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4 - Heterogeneous Choice

Published online by Cambridge University Press:  05 January 2013

Richard Blundell
Affiliation:
University College London
Whitney Newey
Affiliation:
Massachusetts Institute of Technology
Torsten Persson
Affiliation:
Stockholms Universitet
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Summary

INTRODUCTION

This paper considers nonparametric identification in models with nonadditive unobservables, where choices are either the dependent or the explanatory variables. For models where choices are dependent variables, the paper presents some of the latest developments in nonparametric identification, in the context of two popular models of consumer demand: the classical consumer demand and discrete choice. For models where choices are explanatory variables, it discusses several of the methods that have recently been developed to deal with their endogeneity.

Choice is the selection of an alternative from a set of alternatives. In many economic models, the role of economic agents is to make choices. Workers choose how to allocate their time between leisure and work-time. Consumers choose how to allocate their income between consumption and savings. Firms choose what and how much to produce. Governments choose taxes and subsidies. The usual assumption made in these economic models is that when making a choice, each economic agent has an objective function, and the choice is made so as to maximize that objective function over the set of possible alternatives.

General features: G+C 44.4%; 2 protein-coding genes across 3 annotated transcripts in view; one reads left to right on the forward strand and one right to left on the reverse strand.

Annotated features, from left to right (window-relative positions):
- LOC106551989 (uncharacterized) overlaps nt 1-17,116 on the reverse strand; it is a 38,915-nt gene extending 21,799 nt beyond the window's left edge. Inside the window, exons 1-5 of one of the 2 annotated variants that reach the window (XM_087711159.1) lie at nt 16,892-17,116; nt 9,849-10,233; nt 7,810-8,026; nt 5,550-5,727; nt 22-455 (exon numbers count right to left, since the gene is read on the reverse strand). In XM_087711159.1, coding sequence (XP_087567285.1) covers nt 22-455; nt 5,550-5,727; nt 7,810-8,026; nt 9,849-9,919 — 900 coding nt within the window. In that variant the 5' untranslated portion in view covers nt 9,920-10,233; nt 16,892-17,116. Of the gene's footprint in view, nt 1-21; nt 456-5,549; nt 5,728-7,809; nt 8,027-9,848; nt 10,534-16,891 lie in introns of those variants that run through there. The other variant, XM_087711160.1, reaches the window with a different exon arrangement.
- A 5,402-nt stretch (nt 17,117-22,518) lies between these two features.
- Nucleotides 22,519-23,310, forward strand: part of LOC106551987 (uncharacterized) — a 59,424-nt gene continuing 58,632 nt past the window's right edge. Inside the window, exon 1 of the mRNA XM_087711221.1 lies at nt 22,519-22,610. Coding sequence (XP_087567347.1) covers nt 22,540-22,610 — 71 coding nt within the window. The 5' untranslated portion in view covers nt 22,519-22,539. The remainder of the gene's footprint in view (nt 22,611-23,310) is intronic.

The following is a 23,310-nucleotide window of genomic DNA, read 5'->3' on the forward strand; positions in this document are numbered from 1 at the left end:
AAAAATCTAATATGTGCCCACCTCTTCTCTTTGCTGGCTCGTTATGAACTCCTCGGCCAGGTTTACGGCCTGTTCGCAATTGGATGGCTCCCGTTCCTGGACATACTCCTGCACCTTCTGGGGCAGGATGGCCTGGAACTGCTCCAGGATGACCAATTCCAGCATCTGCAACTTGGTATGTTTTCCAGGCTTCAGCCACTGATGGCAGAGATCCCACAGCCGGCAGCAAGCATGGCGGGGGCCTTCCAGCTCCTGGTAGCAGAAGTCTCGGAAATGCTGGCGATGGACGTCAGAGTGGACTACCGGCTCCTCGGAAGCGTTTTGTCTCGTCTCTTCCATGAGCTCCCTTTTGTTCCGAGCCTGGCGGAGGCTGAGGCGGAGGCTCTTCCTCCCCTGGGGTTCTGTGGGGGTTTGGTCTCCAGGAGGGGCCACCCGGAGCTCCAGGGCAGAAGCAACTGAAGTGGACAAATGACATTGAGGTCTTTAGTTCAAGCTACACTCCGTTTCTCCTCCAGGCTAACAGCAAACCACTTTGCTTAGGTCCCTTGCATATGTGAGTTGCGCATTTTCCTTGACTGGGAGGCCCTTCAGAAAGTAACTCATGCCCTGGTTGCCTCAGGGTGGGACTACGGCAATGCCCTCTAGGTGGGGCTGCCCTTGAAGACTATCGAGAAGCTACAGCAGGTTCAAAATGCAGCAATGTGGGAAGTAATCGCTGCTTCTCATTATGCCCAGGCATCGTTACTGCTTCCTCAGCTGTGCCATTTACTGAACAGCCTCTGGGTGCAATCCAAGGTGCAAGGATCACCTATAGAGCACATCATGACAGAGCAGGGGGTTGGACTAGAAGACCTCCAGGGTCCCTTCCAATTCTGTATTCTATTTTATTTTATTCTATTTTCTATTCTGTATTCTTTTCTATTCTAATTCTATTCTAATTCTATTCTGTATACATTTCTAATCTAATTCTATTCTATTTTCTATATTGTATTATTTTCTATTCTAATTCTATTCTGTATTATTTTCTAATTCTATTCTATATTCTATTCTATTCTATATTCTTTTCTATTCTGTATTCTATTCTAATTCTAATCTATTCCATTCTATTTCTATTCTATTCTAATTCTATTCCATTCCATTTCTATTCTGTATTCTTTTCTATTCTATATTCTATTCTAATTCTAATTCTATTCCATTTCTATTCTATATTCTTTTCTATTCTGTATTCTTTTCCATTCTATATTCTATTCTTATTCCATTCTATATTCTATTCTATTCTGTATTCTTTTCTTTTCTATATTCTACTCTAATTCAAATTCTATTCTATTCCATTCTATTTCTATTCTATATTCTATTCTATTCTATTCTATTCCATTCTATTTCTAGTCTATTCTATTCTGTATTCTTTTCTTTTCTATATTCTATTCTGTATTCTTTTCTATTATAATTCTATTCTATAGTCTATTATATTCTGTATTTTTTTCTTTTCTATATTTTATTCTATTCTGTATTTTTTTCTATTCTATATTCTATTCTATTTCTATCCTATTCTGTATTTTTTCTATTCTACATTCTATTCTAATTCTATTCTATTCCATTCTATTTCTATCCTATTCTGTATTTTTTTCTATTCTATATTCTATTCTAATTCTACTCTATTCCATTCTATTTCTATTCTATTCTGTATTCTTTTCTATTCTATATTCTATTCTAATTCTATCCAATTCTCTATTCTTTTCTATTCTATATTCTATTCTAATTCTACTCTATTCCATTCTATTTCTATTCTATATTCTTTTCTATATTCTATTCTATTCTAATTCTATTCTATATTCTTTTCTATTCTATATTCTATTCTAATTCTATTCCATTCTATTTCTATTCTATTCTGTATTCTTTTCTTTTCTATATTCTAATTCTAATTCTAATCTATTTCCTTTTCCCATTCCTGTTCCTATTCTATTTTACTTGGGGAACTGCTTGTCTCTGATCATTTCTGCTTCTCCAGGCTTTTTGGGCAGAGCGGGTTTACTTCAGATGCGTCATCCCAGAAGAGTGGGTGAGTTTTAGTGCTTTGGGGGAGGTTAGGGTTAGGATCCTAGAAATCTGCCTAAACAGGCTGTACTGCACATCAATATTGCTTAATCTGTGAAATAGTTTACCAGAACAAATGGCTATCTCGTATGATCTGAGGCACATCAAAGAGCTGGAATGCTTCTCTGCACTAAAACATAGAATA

Observable choices, made either by an agent or by different agents, are typically heterogeneous. This heterogeneity may be the result of heterogeneous choice sets, or of heterogenous objective functions. Some of this heterogeneity may be explained by different values of observable variables. Some may be explained by different values of unobservable variables. Understanding the source and shape of heterogeneity in choices is important, among other things, for accurately predicting behavior under new environments, and for evaluating the differential effect of policies over heterogeneous populations.

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Advances in Economics and Econometrics
Theory and Applications, Ninth World Congress
, pp. 75 - 110
Publisher: Cambridge University Press
Print publication year: 2007

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